Josh said...

Thanks for this post, Jasper—I will look into Shaw's book someday when I have the time (hopefully sooner than the first of never). What moves me to comment is the last bit about the unwillingness to be critical, a phenomenon I've recently become acutely aware of in avant-garde circles. The effort "our" critics make to dredge predecessors from the cloak of obscurity and coterie that surrounds them (often dragging them kicking and screaming into precisely the family romance model they wanted to abandon) often seems to require a corollary disabling of the critical-dialectical impulse. Jonathan Monroe has helped me to see that my own Zukofsky chapter falls a little too readily into the trap of validating what Zukofsky does rather than call attention to any weaknesses. This reminded me of the Zukofsky conference back in 2004: enlivening as it was, I can't recall many of the presented papers making strong critical moves: the assembled company seemed more interested in opening Zukofsky than they were in assessing his actual success. I've tried to blog about this: it's the difference between acts of poetics and acts of criticism: the former is precisely interested in forebears, or at least in transforming a given poetry into a usable past, while the latter is interested in truth-value. It's the old poetry vs. philosophy question in slightly different clothing, maybe. Anyhow, thanks for giving me this to chew on.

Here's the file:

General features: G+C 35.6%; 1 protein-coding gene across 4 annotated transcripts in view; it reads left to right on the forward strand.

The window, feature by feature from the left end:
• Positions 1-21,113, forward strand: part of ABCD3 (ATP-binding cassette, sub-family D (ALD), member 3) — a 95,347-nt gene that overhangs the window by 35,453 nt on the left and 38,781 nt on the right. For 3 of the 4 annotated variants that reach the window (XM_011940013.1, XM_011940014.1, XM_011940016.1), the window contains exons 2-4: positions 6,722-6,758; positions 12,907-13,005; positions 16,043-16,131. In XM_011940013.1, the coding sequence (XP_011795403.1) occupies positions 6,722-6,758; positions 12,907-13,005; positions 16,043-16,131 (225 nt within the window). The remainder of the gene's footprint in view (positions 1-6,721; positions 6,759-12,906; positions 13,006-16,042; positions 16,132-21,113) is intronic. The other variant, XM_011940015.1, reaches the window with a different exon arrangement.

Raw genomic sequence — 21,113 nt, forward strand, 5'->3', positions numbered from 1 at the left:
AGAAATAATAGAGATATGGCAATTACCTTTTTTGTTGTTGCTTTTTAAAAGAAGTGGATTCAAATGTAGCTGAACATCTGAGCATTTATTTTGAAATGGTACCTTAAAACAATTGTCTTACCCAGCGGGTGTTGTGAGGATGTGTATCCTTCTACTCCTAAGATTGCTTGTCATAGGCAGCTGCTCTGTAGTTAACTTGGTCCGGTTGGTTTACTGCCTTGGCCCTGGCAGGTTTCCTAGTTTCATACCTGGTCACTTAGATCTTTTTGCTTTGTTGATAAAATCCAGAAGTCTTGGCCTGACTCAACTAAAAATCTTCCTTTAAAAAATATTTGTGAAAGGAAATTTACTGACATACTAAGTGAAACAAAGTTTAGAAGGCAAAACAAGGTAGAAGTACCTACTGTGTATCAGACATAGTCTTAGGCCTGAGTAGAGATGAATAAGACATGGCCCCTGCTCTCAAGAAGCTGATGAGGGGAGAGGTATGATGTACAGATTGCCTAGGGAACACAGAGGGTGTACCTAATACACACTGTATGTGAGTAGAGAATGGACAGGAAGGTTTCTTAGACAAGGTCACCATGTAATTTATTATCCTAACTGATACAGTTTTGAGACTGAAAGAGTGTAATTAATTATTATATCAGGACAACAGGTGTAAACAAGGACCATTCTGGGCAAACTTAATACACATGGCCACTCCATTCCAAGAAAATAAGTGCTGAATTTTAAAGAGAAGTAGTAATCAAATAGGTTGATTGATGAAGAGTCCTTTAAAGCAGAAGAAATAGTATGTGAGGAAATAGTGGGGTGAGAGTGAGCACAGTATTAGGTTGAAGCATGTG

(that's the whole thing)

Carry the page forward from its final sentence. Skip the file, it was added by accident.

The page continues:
Jasper Bernes said...

Well, what I didn't say is that I think this is probably a problem that has to do with genre of the monograph book; it may be hard to get that kind of distance without seeming, paradoxically, apologetic, since the very nature of a booklength project on a single author is innately, from the very beginning, making claims of value.

Nor, as I think, of it, do I want a moral evaluation (the condemnatory is just as useless as the laudatory) but rather, I suppose, a thick descriptive attention capable of articulating all of the contradictions in a poet. Shaw comes quite close to this, no doubt.

As for the poetics / criticism divide, I'm not so sure. Perelman's piece is definitely a poetics, a departure from the genre conventions of criticism, and because of his formal choice (a dialogue) he manages to attend to all of those contradictions. And I notice the same ambivalent description of literary predecessors in the new _The Grand Piano_. And isn't Juliana Spahr's
"Spiderwasp" also an ambivalent attention to the models that language writing has bequeathed to her generation of writers? So, Monroe's distinction may not really hold water, even if it's an important one to make.